African Grass Blue

Zizeeria knysna


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Zizeeria knysna

Male, Málaga, March 2011


Male, Málaga, March 2011

Male, Málaga, March 2011

Zizeeria knysna

Male, Málaga, April 2019

Zizeeria knysna

Male, Málaga, April 2019

Zizeeria knysna

Female, Córdoba, July 2017



Female, Málaga, March 2011



Female, Málaga, March 2011



Aberrant female, with much reduced markings on the underside, Málaga, March 2013

Zizeeria knysna distribution

Distribution

This is a butterfly of damp coastal gullies in southern Europe, North Africa and the Canaries. In many areas, especially in popular tourist destinations like the Costa del Sol, its natural habitat has been mercilessly destroyed by human development, but fortunately this is a species that thrives in the more artificial environment of towns. In fact, I have only once found it in anything approaching a wild environment - on the coast of La Palma. All my other localities are within the confines of cities and towns. In Córdoba, for example, far from the coast, it is to be found on irrigated and sprinkled grass near the river. It is sad that so many wild colonies have been eradicated but overall the species does not seem threatened at the moment.

There is no real possibility of confusing this species with any other except its close relative, the dark grass blue, Zizeeria karsandra. To the best of my knowledge there is no overlap in distribution between the two butterflies, though the situation in Malta is unclear. A local lepidopterist assures me only knysna flies there, while some other sources say it is karsandra. Both sexes are tiny - far smaller than any other blue you might expect to see in the same habitat. The male is a deep violet blue colour on the upperside, with broad dark borders, while the female is all brown, sometimes with blue basal suffusion. The sexes are similar beneath, showing no submarginal orange and having a forewing cell spot. They are inconspicuous butterflies, often staying low among grasses and trackside vegetation.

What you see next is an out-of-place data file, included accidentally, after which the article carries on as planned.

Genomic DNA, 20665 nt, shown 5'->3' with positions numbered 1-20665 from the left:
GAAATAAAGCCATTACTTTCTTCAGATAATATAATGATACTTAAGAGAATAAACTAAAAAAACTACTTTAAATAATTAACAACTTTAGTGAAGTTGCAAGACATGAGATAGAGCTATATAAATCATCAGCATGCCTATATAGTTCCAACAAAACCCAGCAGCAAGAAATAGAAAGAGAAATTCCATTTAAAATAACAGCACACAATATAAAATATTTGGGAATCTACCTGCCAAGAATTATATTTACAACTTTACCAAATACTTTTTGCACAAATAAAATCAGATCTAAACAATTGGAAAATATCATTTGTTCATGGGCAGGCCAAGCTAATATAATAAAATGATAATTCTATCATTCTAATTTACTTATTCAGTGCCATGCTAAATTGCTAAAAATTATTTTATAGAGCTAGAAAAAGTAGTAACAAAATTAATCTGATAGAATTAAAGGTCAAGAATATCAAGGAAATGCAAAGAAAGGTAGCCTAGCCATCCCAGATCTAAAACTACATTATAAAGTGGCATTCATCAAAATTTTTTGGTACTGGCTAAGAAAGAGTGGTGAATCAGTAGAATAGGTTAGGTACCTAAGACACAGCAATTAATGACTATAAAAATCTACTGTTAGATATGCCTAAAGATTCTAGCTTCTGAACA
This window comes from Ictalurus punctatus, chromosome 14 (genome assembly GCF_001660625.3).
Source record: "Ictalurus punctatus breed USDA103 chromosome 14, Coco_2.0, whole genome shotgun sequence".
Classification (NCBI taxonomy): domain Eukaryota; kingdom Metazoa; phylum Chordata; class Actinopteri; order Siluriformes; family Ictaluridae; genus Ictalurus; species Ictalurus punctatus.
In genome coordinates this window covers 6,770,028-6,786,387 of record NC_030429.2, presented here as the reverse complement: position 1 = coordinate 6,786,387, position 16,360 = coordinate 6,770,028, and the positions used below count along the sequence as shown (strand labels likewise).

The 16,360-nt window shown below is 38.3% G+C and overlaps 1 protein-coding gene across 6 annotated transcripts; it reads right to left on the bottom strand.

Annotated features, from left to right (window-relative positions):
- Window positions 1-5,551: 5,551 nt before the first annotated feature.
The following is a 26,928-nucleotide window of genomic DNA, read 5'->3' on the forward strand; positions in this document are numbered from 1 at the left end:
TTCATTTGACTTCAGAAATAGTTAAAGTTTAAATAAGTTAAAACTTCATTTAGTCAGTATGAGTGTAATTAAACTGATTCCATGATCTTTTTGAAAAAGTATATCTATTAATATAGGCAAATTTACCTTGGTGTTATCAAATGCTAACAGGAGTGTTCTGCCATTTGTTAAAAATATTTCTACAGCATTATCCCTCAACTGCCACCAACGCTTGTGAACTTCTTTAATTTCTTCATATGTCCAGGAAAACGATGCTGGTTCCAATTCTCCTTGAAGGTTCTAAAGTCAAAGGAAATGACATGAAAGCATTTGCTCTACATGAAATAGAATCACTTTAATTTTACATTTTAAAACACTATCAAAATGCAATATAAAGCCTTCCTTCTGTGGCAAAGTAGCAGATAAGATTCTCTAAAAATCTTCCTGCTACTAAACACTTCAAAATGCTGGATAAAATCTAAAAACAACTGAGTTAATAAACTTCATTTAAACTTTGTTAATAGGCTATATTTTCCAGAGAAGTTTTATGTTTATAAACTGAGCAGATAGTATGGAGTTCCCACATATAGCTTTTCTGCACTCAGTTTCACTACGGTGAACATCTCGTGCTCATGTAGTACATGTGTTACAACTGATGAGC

I have seen African grass blues as early as February in Spain and they are said to fly into October. In the Canaries they are on the wing all year round. They take a variety of foodplants, including but not restricted to medicks and other members of the pea family.

As a point of trivia, there are three tropical and subtropical genera of grass blue all beginning with Ziz..., namely Zizeeria, Zizula and Zizina. I imagine this is not a coincidence but I do not know what the significance is.